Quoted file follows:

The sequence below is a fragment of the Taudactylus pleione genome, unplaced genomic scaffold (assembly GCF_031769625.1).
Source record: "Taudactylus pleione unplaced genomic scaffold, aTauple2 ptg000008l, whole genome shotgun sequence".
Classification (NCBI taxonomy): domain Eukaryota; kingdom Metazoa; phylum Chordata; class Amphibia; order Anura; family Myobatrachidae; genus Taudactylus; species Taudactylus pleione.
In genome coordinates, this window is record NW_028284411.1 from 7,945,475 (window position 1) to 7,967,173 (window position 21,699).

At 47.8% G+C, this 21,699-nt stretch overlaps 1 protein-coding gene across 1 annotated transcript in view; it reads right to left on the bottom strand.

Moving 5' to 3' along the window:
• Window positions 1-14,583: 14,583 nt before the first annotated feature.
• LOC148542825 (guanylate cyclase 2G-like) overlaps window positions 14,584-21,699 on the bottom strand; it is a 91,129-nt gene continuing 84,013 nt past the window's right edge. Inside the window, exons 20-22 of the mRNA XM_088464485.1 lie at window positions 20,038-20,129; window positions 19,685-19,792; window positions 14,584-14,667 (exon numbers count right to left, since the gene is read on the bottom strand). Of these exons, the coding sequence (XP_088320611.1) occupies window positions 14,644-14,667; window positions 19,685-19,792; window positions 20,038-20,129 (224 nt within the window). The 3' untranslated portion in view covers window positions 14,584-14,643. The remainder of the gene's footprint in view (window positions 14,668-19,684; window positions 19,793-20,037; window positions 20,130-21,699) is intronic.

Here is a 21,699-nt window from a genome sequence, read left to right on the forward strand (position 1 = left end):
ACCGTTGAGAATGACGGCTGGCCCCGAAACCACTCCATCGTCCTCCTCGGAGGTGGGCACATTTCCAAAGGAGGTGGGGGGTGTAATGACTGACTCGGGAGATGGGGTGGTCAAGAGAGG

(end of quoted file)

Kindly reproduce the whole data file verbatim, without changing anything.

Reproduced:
The sequence below is a fragment of the Taudactylus pleione genome, unplaced genomic scaffold (assembly GCF_031769625.1).
Source record: "Taudactylus pleione unplaced genomic scaffold, aTauple2 ptg000008l, whole genome shotgun sequence".
Classification (NCBI taxonomy): domain Eukaryota; kingdom Metazoa; phylum Chordata; class Amphibia; order Anura; family Myobatrachidae; genus Taudactylus; species Taudactylus pleione.
In genome coordinates, this window is record NW_028284411.1 from 7,945,475 (window position 1) to 7,967,173 (window position 21,699).

At 47.8% G+C, this 21,699-nt stretch overlaps 1 protein-coding gene across 1 annotated transcript in view; it reads right to left on the bottom strand.

Moving 5' to 3' along the window:
• Window positions 1-14,583: 14,583 nt before the first annotated feature.
• LOC148542825 (guanylate cyclase 2G-like) overlaps window positions 14,584-21,699 on the bottom strand; it is a 91,129-nt gene continuing 84,013 nt past the window's right edge. Inside the window, exons 20-22 of the mRNA XM_088464485.1 lie at window positions 20,038-20,129; window positions 19,685-19,792; window positions 14,584-14,667 (exon numbers count right to left, since the gene is read on the bottom strand). Of these exons, the coding sequence (XP_088320611.1) occupies window positions 14,644-14,667; window positions 19,685-19,792; window positions 20,038-20,129 (224 nt within the window). The 3' untranslated portion in view covers window positions 14,584-14,643. The remainder of the gene's footprint in view (window positions 14,668-19,684; window positions 19,793-20,037; window positions 20,130-21,699) is intronic.

Here is a 21,699-nt window from a genome sequence, read left to right on the forward strand (position 1 = left end):
ACCGTTGAGAATGACGGCTGGCCCCGAAACCACTCCATCGTCCTCCTCGGAGGTGGGCACATTTCCAAAGGAGGTGGGGGGTGTAATGACTGACTCGGGAGATGGGGTGGTCAAGAGAGG